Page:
Primary day is less than a month away and races around the Commonwealth are heating up. One of the most significant races in state history takes place this year, the Supreme Court race. It’s expected to be the most expensive election in the court’s history and many are calling this election a “game changer”.
There are 12 candidates running for 3 open seats on the Pennsylvania Supreme Court. It’s the most vacancies in the court’s history and it comes after years of controversy. Most recently Justice Seamus McCaffrey resigned after admitting to forwarding pornographic emails. Before that, Former Justice Joan Orie Melvin was convicted of public corruption charges. She was found guilty of using state-paid staffers for political campaign work.
“The court is not corrupt, there are individuals who have made some mistakes I think and as we all know, judges must be above reproach,” said John Gedid.
John Gedid served on the Supreme Court rules committee and spent over a decade reviewing Justice’s decisions. He’s calling the 2015 election a blockbuster race.
“2 democrats, 2 republicans..depending on what happens in this election there will be a majority of one party or the other,” said Gedid.
12 candidates are running for 3 vacant seats. Gedid says this is unlike any other Supreme Court race in more than 200 years and without a doubt, it will be the most expensive.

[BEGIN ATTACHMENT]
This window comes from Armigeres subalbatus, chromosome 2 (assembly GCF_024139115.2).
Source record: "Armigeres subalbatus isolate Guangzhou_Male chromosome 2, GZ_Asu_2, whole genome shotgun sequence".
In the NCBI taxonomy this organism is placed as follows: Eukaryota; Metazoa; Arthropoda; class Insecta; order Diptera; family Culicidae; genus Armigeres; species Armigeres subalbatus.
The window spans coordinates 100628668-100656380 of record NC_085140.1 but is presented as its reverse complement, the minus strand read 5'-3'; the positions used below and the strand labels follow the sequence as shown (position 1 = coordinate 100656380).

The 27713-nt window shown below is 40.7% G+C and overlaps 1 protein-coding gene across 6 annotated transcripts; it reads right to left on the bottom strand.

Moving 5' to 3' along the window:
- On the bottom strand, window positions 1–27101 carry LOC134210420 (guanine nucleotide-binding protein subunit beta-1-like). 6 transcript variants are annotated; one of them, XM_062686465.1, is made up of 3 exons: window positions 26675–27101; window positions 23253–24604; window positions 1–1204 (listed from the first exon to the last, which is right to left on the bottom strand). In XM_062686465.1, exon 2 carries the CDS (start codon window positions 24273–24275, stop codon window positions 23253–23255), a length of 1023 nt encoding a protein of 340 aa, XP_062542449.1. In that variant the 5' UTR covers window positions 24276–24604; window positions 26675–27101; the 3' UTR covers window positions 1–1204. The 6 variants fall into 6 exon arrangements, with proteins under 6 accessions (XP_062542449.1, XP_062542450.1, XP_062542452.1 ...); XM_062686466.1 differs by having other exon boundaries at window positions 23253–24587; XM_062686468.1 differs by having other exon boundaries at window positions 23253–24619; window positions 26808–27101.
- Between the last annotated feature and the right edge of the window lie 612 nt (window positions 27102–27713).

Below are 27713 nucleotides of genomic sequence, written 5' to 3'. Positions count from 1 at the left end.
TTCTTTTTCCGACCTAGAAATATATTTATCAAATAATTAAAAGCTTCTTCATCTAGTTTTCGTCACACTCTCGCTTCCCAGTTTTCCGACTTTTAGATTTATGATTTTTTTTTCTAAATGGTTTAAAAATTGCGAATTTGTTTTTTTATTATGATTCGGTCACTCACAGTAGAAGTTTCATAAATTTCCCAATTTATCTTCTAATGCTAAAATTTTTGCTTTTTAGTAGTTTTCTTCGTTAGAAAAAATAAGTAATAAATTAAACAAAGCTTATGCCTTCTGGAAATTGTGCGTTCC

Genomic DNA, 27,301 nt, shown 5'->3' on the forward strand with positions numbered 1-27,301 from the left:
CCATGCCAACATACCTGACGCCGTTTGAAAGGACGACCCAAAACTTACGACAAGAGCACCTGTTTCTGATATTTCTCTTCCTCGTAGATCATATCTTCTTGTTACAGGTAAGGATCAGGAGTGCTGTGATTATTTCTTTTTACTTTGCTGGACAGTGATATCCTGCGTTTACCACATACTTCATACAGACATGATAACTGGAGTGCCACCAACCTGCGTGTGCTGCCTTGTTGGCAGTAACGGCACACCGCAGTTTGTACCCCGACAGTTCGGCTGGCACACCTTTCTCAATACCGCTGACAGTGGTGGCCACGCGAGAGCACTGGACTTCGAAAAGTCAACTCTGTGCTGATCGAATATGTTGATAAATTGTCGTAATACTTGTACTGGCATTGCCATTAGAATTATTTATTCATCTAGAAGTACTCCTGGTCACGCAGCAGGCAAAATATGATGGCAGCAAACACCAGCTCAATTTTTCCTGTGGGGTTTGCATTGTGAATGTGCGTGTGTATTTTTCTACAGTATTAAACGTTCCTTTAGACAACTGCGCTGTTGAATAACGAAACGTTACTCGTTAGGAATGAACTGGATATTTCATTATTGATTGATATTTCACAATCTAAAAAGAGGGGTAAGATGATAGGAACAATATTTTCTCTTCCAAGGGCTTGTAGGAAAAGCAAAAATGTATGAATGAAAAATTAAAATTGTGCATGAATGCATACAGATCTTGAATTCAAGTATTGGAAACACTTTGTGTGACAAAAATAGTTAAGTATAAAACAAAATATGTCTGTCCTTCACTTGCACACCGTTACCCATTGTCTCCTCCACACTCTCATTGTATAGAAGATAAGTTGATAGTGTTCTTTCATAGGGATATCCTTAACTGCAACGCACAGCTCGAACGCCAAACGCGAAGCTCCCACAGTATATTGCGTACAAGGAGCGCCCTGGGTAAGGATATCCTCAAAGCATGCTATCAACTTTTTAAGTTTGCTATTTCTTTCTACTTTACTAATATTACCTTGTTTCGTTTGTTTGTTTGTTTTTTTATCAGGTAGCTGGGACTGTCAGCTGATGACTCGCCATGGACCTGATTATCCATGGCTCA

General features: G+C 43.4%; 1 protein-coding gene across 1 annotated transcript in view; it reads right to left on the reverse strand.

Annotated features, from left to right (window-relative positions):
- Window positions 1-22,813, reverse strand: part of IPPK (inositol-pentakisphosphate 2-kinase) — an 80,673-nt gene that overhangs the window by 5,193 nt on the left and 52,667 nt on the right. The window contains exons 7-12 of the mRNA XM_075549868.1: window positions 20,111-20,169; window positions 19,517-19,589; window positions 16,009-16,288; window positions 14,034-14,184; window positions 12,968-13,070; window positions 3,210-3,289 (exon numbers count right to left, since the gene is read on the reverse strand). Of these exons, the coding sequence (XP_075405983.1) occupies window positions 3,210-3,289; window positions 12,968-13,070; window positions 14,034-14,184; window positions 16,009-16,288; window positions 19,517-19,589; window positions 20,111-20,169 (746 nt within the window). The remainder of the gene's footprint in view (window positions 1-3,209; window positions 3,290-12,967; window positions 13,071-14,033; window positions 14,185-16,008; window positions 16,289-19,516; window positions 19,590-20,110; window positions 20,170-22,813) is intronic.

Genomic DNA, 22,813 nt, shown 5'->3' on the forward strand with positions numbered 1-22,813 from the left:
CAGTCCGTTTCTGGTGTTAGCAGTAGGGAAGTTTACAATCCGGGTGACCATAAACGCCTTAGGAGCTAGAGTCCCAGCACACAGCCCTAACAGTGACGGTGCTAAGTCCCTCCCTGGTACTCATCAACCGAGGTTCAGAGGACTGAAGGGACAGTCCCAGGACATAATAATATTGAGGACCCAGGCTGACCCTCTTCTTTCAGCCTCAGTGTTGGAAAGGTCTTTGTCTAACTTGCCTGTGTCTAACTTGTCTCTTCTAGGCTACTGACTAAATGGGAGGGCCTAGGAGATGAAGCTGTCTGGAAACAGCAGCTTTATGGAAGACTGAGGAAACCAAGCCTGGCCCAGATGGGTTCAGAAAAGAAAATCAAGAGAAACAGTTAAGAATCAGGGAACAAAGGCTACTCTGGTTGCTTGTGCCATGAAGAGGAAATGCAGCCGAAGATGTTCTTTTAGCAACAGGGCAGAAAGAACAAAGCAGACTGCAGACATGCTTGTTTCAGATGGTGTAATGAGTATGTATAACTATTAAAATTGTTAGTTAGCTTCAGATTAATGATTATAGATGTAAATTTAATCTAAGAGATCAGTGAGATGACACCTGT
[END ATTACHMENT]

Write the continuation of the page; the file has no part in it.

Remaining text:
Executive Director of Pennsylvanians for Modern Courts, Lynn Marks, says money will likely pour in for candidates after primary day.
“Unfortunately money fuels judicial races. Most people who run for judge aren’t household names,” said Marks.
But, Marks says judges are different than those holding other political offices. She says the problem is the people and groups who pay the big bucks.
“Money too often comes from lawyers and interest groups who care about the outcome of races. And yet when we go to court we want to have justice. We want to feel like that judge is fair and impartial and you don’t want to be thinking well gee I wonder if my opponent made a large contribution to the judge,” said Marks.
When Supreme Court judges get elected, they serve 10 year terms, so that’s another reason why it’s unusual to have so many positions up for grabs at the same time. An exact dollar amount of hot much has been spent on the race so far is not known.